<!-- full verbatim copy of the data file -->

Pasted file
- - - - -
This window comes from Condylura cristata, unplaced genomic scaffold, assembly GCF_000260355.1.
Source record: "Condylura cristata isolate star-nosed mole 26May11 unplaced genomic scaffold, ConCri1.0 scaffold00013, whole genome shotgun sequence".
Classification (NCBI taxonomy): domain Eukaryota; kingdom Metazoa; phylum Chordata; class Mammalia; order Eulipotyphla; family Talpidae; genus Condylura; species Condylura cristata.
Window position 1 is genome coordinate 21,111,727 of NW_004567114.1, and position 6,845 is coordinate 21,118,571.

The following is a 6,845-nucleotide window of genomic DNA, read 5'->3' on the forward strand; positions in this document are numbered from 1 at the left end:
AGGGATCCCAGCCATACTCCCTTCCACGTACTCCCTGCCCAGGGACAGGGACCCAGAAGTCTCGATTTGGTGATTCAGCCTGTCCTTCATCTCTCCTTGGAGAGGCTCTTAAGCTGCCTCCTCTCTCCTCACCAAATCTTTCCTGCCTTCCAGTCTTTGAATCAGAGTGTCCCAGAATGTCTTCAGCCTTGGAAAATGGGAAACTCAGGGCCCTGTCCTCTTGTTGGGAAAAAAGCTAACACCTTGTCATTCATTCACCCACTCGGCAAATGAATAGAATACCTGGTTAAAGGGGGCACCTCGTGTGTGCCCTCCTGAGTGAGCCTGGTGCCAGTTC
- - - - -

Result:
This window comes from Condylura cristata, unplaced genomic scaffold, assembly GCF_000260355.1.
Source record: "Condylura cristata isolate star-nosed mole 26May11 unplaced genomic scaffold, ConCri1.0 scaffold00013, whole genome shotgun sequence".
Classification (NCBI taxonomy): domain Eukaryota; kingdom Metazoa; phylum Chordata; class Mammalia; order Eulipotyphla; family Talpidae; genus Condylura; species Condylura cristata.
Window position 1 is genome coordinate 21,111,727 of NW_004567114.1, and position 6,845 is coordinate 21,118,571.

The following is a 6,845-nucleotide window of genomic DNA, read 5'->3' on the forward strand; positions in this document are numbered from 1 at the left end:
AGGGATCCCAGCCATACTCCCTTCCACGTACTCCCTGCCCAGGGACAGGGACCCAGAAGTCTCGATTTGGTGATTCAGCCTGTCCTTCATCTCTCCTTGGAGAGGCTCTTAAGCTGCCTCCTCTCTCCTCACCAAATCTTTCCTGCCTTCCAGTCTTTGAATCAGAGTGTCCCAGAATGTCTTCAGCCTTGGAAAATGGGAAACTCAGGGCCCTGTCCTCTTGTTGGGAAAAAAGCTAACACCTTGTCATTCATTCACCCACTCGGCAAATGAATAGAATACCTGGTTAAAGGGGGCACCTCGTGTGTGCCCTCCTGAGTGAGCCTGGTGCCAGTTC